MONDAY 5 DECEMBER
Start of week 2—The negotiations entered the second week, and Conference President Maite Nkoana Mashabane explained that on Tuesday, no fewer than a dozen heads of state and 130 ministers will be attending the high-level part of the Conference to help reach decisions on the future of the Kyoto Protocol, agreement on future negotiations for a rule-based system, and a basket of issues needed to implement the decisions from Cancun that can avert “the worst ravages” of climate change.
The negotiations--Like airplanes looking to land in bad weather, negotiators in Durban continue to hone their final approach strategies, seeking convergence on a route that will lead to a gentle touch-down. Step-by-step, key countries continued to advance proposals that hold the key to a successful outcome. Connie Hedegaard, who leads the European Union’s climate efforts, said more countries, including the least developed and most vulnerable countries, had indicated support for the idea for a roadmap to a legally binding agreement by 2020. Brazil said it would examine the proposal with “very positive attitude.” And China said it would agree to a second commitment period of the Kyoto Protocol with basically just the Europeans and several other developed countries signing on if it were part of a larger package that included commitments on financing and starting up the Green Climate Fund.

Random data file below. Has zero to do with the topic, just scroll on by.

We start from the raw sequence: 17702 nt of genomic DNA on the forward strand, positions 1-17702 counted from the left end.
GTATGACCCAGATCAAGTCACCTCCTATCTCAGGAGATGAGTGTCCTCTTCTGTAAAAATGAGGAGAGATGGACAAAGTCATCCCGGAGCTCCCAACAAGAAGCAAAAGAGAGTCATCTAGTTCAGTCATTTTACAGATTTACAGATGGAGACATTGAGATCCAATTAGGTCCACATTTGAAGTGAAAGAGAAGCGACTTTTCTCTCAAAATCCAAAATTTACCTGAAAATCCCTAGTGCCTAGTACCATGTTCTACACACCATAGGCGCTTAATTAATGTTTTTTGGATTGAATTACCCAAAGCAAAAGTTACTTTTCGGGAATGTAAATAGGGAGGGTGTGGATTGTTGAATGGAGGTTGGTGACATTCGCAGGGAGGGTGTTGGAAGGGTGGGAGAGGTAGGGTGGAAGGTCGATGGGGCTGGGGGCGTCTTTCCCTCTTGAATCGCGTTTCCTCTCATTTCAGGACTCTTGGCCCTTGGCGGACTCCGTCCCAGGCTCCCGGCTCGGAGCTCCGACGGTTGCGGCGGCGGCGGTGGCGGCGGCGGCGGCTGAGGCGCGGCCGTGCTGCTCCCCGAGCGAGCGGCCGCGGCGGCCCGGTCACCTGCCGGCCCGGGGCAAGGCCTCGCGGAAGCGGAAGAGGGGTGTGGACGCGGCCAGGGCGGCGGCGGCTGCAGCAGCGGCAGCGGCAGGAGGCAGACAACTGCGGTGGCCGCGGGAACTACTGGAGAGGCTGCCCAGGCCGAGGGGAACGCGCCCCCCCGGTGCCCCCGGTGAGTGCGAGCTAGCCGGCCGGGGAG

Disappearing Lake Chad—There was a time when Lake Chad encompassed about 250,000 square kilometers in Africa. It is now down to some 2,500 square kilometers, prompting the Lake Chad Basin Commission, a group of six African nations, to issue a plea for international assistance to reverse the situation. What is at stake, according to the Commission Executive Secretary Sanusi Imran Abdullahi, is the lives of some 30 million people who could be forced to move if the situation further deteriorates, posing the potential for conflict and insecurity. “Our story is simple. The situation is a disaster for Africa and the world.”
West, Central Africa feeling climate change—West Africa and the Sahel are contending with more extreme weather, including more droughts and floods, according to a new report issued by UNEP. Temperatures in the region have gone up by 1 degree Celsius over the last 40 years, with 1.5-2 ⁰C observed in far eastern Chad and northern Mali and Mauritania. The report, Livelihood Security: Climate Change, Migration and Conflict in the Sahel, identified 19 climate hotspots.